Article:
I have to tell you though that I am personally grieved that our church is not a “safe place” for our brothers in Christ and our husbands to come and worship God without the distractions of immodestly dressed women.   I am sobered to see women in the sanctuary on Sunday mornings with very low necklines showing cleavage.  I know it is fashionable right now and if we dressed that way for our husband in the privacy of our homes it would be fine.

 Please!  I beg of you Ladies!  Let’s not show our breasts to the entire church.  It dishonors God!  It causes men to awkwardly shift their eyes or worse…to  SIN right here in the sanctuary on Sunday!  Please, don’t be the cause of their sin- protect them from stumbling.  There is enough pornography available in this country, there are very few God-honoring places.  We come on Sunday mornings to take one small portion of time and turn our attention to God together- to worship as a group.  Can you see what an offense it is to God if we try and steal the attention for ourselves?  This is not the place or the time! 

I “grew up” in the 70’s so I know it makes a woman feel pretty and desirable and even powerful to see someone stumble, blush and get all flustered but I don’t think some women realize the grave seriousness of their offense against the entire church family. 

I have been torn in the past of whether or not to say something to women who are inappropriately dressed.  I assumed that they didn’t care about my opinion and that it would fall on deaf ears but I will not be silent anymore.  Our church needs to be a place set apart and I wll do what I need to do toward that end.  Please join me!  Talk to any sister that is immodestly dressed.  Appeal to her in love- not condemnation and judgement.  Let’s stand up and fight for purity.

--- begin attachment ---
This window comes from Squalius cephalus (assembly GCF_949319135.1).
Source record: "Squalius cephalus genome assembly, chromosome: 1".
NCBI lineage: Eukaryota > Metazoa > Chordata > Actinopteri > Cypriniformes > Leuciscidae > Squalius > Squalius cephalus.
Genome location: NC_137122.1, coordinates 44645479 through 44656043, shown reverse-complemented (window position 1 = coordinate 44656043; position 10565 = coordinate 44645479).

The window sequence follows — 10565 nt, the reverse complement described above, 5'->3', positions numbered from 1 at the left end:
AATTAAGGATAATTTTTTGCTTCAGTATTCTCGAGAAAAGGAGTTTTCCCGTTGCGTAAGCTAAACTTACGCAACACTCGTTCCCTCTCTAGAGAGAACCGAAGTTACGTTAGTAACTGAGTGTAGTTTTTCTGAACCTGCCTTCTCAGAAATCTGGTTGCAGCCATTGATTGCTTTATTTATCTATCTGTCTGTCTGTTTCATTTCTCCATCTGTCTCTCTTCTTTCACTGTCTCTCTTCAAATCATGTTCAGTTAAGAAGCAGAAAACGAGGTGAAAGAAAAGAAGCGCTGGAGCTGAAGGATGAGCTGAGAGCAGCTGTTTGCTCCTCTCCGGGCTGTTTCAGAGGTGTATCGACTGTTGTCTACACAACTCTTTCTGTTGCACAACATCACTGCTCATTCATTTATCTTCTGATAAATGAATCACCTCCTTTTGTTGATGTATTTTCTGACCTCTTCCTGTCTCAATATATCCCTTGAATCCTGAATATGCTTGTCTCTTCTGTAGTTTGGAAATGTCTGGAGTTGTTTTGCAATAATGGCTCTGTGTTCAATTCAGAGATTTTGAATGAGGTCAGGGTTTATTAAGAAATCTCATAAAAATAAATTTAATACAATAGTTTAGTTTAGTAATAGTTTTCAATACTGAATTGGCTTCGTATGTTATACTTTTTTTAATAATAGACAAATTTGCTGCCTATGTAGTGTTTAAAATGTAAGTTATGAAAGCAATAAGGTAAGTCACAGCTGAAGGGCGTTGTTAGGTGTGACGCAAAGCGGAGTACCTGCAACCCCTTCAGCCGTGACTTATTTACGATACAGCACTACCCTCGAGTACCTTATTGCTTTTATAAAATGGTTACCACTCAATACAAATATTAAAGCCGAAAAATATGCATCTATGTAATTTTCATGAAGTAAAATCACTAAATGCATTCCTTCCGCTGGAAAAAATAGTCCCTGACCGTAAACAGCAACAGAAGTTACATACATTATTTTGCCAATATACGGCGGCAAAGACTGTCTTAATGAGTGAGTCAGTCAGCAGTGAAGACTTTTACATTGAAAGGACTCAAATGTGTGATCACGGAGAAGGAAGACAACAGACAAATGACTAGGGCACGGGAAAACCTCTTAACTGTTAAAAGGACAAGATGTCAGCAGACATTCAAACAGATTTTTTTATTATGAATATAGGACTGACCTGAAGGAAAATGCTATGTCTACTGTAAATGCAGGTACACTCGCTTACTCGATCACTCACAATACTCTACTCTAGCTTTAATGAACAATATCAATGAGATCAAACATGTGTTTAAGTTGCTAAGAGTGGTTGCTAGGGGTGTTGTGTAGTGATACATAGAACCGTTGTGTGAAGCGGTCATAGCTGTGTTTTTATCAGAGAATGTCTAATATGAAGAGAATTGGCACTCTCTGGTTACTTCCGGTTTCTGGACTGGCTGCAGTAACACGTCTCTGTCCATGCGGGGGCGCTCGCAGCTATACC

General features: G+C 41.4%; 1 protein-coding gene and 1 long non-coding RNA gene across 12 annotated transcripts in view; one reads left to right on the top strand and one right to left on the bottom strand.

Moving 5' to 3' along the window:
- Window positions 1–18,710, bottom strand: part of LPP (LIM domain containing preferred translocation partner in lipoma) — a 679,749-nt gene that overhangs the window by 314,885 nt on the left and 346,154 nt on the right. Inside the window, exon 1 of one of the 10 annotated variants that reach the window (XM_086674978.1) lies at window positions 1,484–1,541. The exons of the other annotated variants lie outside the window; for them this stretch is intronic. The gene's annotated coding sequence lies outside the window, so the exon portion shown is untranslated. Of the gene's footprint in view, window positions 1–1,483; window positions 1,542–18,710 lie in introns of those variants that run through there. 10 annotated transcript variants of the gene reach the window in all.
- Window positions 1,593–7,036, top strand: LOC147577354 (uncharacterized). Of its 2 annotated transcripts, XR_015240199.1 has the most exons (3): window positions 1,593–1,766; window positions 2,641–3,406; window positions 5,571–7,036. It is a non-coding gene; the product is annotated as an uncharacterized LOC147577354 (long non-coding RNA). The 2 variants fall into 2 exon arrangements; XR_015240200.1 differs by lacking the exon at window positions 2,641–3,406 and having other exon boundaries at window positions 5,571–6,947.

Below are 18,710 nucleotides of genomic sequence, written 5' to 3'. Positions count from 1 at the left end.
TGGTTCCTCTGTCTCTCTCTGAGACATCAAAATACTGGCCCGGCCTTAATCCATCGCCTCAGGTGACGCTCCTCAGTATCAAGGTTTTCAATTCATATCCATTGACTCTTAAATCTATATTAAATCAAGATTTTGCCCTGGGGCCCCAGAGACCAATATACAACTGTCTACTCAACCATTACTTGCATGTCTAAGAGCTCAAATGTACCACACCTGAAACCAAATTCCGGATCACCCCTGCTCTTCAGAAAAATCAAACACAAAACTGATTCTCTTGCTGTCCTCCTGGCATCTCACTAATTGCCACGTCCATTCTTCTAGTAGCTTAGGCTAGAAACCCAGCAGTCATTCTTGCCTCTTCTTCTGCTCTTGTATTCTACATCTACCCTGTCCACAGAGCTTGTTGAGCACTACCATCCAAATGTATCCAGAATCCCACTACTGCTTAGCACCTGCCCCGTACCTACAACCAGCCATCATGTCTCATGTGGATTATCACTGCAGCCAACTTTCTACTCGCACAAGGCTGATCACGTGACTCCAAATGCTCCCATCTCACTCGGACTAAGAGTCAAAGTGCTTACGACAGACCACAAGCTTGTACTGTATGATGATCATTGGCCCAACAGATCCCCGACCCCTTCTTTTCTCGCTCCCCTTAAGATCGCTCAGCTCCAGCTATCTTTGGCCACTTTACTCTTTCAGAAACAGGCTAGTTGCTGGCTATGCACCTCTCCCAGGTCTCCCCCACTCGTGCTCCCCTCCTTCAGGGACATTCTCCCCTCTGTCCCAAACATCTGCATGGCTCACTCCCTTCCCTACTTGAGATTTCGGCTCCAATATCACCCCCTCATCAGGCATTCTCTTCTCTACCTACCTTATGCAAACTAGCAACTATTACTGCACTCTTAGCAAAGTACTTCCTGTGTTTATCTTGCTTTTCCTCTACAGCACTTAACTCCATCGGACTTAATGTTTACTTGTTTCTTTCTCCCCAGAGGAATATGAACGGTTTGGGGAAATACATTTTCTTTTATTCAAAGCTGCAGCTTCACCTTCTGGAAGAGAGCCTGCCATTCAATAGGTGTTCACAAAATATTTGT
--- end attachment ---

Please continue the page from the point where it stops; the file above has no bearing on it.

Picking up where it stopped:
For the glory of God!  E***
/////// my summary:

Go directly to burkas, do not pass GO. Do not collect $200 !!




Omg this gave me goosebumps, I remember being told exactly this. I am a busty girl, and I have a fashion sense, so more often than not I was showing a little skin, I never thought it was immodest, but I knew I was pushing the boundaries.... When I question why the men didn't just deal with their own son they said its not my job to correct them, just my job to support them. As a single woman. Not committed to any of these men in any way other than friendship.

I also remember going to worlds of fun with some church friends, I wore a tank top and a sports bra, and a couple other girls wore tshirts with the arms cut off so that it should their sports bras and side skin, and I was told I needed to cover up because I was showing cleavage, but they didn't have to because they were only showing skin, not cleavage. And there weren't even any of our guys with us, they just said they didn't want any other guys looking at me like that... What a fucked up church